References

Miles Jr., Rufus E. 1985. Hiroshima: The Strange Myth of Half a Million American Lives Saved. International Security. Vol. 10:2, 121-140
Please follow and like us:
error0
fb-share-icon20
Tweet 20
fb-share-icon20

One thought on “Hiroshima Saved 500,000 American Lives?”

  1. I’m in basic agreement with most of this, but one of the crew from the Enola gaY wrote home before the mission that they were going to do something that would “end the war quickly and thereby save 100’s of 1000’s of American soldiers’ lives.” So at least the crews of the 2 bombers were told this version of the rationale at the time, if cable TV’s History channel is to be taken as an accurate source.
    We were trying to scare off Russia, who were due to show up in a short time. But we also may have been trying to “test out” our new toy.
    Just think, when no one had a nuke, when we were the only ones in the room with a gun, we used it, on a civilian population, when our backs were not against the wall. When asked why we dropped number 2 on Nagasaki, we were taught growing up that it was because the Japanese did not surrender after seeing the first bomb’s destruction. They needed another “push”.
    That has turned out to be untrue..there was no time for either damage assessment or verification between the first and second bombs.
    IMO, the dropping of the Atom bombs was a black stain on our national soul.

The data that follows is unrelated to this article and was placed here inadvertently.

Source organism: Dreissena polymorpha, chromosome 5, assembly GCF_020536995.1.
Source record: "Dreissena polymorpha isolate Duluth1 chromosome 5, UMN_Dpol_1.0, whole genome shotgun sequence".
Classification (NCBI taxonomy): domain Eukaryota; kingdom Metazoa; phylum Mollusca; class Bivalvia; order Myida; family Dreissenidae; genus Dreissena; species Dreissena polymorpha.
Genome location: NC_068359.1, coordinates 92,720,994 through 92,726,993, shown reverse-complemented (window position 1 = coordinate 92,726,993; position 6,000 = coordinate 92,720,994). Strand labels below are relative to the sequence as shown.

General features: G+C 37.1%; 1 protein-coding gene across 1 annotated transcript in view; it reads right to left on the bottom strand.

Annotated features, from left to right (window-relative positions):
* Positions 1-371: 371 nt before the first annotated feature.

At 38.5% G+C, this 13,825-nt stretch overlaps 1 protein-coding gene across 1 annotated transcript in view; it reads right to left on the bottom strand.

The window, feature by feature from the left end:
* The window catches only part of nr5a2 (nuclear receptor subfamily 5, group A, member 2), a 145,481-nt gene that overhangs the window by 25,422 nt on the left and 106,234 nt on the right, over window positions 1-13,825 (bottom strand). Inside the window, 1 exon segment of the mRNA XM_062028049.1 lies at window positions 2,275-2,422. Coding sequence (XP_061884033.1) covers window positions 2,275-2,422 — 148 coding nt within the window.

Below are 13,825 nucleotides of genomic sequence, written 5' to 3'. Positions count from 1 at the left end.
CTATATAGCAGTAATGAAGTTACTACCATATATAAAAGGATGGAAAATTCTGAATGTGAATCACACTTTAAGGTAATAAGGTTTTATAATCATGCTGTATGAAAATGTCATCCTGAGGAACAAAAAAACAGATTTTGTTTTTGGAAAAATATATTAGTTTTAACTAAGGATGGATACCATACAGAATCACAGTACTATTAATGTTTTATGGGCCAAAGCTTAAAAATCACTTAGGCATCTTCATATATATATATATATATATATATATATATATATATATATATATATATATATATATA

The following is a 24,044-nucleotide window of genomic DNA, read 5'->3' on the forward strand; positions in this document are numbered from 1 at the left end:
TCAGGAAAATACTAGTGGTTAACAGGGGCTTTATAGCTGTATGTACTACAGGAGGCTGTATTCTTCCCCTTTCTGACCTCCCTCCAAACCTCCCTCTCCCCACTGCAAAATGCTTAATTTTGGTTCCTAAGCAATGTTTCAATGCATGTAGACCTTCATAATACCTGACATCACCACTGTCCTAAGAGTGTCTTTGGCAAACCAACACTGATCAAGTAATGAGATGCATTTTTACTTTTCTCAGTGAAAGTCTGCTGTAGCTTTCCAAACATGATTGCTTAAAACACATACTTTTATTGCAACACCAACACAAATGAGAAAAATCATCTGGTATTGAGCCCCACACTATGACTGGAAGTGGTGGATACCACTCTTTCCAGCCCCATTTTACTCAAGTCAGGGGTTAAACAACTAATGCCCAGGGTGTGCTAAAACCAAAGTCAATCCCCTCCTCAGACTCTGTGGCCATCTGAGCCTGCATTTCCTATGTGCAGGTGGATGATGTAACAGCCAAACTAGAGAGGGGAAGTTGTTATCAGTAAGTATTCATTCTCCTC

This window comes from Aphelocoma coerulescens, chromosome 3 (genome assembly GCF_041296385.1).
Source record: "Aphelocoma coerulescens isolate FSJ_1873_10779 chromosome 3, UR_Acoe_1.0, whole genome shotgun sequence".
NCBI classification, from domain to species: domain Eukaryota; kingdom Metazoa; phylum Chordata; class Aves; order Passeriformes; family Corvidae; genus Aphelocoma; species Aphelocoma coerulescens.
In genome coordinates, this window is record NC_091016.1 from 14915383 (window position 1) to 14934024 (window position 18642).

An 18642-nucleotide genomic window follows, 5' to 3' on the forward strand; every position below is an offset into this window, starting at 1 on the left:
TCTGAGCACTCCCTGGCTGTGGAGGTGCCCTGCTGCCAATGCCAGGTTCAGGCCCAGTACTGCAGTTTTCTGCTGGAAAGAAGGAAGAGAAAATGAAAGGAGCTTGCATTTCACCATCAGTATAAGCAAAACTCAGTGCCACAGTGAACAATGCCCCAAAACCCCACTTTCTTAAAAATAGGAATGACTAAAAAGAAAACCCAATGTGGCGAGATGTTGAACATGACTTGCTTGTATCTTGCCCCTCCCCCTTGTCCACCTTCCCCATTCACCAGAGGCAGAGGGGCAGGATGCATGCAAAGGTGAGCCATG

Some years back i was working as a news announcer and engineer for a south Florida NPR station. I was given the rare opportunity to go to a local restaurant and interview Paul Tibbets, the Enola Gay pilot. He doesn’t like to give interviews, and this was a career-enhancing chance. I refused to do it, without hesitation. I didn’t want to be in the same room, let alone at the same table of food, as the guy that killed over 100,000 men, women and children in a split second. My feeling was that if there were such things as demons, they constantly hovered around Tibbets, waiting for the moment to snatch him to hell, and I don’t want to draw their attention to myself. What this guy did was beyond cold and callous..and yes, i understand that there was a collective consciousness of the era, a national tribal sentiment that had seen mass murder and the meat-grinder of war, and human rights abuses at the hands of the “japs”, and the demonization of a group of humans that conveniently looked physically different from “us” to the point that even Dr. Suess was drawing cartoons that demonized ‘them’. But…’they’ were human beings and civilians consisting of men but mostly women, children and the elderly. They recieved no warning, they posed no threat, they had no reason to expect bombings, to the point where the populace of Hiroshima ignored air-raid sirens and continued going about their business. After all, neither city was a militarily significant target.